LAHORE: Hazardous smog that was the worst in the region once again blanketed Lahore on Tuesday, causing eye, nose and throat irritations and aggravating pulmonary diseases.
Smog also lowered temperatures as it continued to block the sun till around 10am.
The Air Quality Index (AQI) was all-time high at some places. It was higher even than in Delhi which normally is considered the most polluted city in the northern parts of the subcontinent.
The US Twitter account indicated AQI at Lahore was 567 at 9am, 613 at 10am and 564 at 3pm. The overall average was between 449 and 495.
The Met department said AQI was 553 at 4pm while media reports indicated that it was 455 at Shimla Hill, 400 at Liberty Market, 434 at Upper Mall and 470 at Sundar Industrial Estate.
The Met office said rain and strong winds to be caused by an approaching westerly wave from Iran might clear Lahore and other cities of smog to some extent in the next two to three days.
It said the westerly wave was likely to approach the western parts of the country on Wednesday (today) and expected to grip most parts of the country on Thursday.
Scattered rain-thunderstorm with snowfall over hills is expected in upper districts of Balochistan during Wednesday and Thursday. Light to moderate rain-thunderstorm is also expected in Sindh (Sukkur, Larkana, Shaheed Benazirabad, Karachi) from Wednesday (night) to Thursday.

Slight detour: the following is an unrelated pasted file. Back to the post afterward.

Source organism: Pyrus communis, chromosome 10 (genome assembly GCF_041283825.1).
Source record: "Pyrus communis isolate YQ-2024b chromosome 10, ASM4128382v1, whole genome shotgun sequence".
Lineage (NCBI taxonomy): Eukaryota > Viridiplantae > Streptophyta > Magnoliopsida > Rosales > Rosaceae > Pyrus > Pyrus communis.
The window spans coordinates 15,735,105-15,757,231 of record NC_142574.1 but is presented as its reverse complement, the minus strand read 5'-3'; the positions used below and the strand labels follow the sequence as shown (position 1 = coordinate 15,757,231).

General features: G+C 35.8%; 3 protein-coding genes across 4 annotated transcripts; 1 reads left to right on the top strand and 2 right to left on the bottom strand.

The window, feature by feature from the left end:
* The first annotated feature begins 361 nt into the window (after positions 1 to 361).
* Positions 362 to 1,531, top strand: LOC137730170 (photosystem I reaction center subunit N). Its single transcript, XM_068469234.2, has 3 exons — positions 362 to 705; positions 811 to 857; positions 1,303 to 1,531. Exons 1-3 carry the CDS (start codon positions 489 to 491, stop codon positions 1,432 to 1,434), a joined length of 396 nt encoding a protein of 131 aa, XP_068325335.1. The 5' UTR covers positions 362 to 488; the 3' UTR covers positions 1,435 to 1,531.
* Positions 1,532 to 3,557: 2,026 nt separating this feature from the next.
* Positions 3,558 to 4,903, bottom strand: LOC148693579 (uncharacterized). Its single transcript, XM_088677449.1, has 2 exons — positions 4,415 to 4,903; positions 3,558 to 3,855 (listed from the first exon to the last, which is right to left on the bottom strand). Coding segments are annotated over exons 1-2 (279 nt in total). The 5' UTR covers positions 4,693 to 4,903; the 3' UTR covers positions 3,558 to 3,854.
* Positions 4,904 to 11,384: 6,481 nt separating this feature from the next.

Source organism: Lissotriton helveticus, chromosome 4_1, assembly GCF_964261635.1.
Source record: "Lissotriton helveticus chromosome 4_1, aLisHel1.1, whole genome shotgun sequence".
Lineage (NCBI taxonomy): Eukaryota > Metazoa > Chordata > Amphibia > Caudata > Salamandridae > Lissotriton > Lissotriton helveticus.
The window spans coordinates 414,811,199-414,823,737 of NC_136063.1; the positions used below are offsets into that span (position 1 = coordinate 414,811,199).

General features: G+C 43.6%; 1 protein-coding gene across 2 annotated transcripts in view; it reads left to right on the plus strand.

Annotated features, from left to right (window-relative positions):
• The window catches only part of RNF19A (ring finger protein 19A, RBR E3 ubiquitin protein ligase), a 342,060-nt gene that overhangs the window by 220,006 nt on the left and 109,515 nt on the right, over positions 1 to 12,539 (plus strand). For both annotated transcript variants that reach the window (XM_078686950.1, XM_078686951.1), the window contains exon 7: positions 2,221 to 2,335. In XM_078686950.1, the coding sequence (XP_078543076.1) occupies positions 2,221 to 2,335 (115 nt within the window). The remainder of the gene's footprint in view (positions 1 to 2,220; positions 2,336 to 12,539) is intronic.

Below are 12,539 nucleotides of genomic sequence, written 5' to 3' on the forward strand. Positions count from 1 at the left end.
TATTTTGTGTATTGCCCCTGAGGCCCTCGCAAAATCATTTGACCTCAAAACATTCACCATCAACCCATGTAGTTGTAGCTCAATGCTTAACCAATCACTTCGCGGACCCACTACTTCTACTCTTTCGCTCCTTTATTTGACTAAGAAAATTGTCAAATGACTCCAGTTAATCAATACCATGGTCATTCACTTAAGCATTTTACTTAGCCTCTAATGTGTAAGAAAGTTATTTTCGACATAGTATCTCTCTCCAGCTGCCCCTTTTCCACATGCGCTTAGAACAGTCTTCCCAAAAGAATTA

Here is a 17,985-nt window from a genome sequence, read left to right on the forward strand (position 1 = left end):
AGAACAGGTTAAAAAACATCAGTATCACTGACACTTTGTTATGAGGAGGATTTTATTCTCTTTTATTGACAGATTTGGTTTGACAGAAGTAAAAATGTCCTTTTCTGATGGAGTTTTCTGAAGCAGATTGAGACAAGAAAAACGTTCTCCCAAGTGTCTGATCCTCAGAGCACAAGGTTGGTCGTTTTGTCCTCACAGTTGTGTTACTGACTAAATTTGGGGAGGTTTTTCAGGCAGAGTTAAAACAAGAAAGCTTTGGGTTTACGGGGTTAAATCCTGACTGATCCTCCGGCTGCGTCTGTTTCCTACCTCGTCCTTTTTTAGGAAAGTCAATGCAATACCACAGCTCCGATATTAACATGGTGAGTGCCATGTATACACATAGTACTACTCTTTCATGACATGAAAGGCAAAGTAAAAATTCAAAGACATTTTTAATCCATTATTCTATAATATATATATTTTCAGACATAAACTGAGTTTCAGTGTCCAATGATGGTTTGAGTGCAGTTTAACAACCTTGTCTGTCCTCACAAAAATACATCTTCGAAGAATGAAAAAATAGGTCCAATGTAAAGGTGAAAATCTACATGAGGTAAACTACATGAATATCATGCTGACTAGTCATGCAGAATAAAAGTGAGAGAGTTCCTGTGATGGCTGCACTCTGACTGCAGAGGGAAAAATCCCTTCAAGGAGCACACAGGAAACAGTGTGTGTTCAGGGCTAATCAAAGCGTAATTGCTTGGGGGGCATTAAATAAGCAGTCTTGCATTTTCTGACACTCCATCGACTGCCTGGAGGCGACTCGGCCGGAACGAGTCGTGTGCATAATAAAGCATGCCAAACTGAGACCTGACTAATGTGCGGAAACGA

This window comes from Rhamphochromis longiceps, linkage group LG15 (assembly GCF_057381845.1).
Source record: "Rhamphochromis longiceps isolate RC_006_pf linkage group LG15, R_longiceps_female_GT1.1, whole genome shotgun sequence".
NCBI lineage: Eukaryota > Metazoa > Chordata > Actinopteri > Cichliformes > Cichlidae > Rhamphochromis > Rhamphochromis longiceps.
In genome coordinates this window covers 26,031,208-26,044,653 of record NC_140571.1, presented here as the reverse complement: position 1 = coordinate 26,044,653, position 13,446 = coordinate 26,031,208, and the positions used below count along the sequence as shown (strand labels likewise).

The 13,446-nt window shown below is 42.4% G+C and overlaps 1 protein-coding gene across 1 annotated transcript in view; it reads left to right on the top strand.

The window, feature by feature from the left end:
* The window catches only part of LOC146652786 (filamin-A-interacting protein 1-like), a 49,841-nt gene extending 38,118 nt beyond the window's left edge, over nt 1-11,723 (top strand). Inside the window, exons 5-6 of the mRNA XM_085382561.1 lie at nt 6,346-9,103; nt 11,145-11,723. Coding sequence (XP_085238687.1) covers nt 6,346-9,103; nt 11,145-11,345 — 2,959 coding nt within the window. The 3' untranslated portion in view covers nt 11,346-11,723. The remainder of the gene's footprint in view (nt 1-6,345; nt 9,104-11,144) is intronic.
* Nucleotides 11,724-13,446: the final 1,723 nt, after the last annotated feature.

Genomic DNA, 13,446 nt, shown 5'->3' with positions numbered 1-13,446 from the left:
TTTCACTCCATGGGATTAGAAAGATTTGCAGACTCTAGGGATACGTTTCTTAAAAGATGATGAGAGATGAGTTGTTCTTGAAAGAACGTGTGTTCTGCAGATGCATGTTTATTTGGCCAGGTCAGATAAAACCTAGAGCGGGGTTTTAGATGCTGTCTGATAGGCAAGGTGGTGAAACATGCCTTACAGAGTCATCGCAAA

Widespread rain-thunderstorm (with snowfall over hills) is expected in most districts of Khyber Pakhtunkhwa, Punjab and Islamabad from Wednesday (night) to Friday.
Isolated heavy falls are also expected in Dir, Mansehra, Abbottabad, Haripur, Rawalpindi, Jhelum, Sialkot, Gujranwala, Narowal and Islamabad on Thursday.
Widespread rain with snowfall over the hills is also expected in Kashmir and at scattered places in Gilgit-Baltistan from Wednesday to Friday.
Fog is likely to subside in the plain areas of the country.
In its daily forecast, the Met department said weather on Tuesday remained cold and dry in most parts of the country and very cold in the northern areas.
Minimum temperature in Skardu was -8 degrees Celsius, Astore -7, Gupis -6, Bagrote -4, Kalam -3, Gilgit -2 and Parachinar and Rawalakot -1.
An indigenous phenomenon
Though the onslaught of fog on Lahore is attributed by some to crop burning in the adjoining areas of India, experts reject this notion and point out the local causes.
Imran Khalid, who holds a PhD in Environment Policy, says that in autumn and winter, the warm air does not allow the cooler air underneath to rise, which leads to visible smog and this is what is being witnessed in Lahore.
Published in Dawn, December 11th, 2019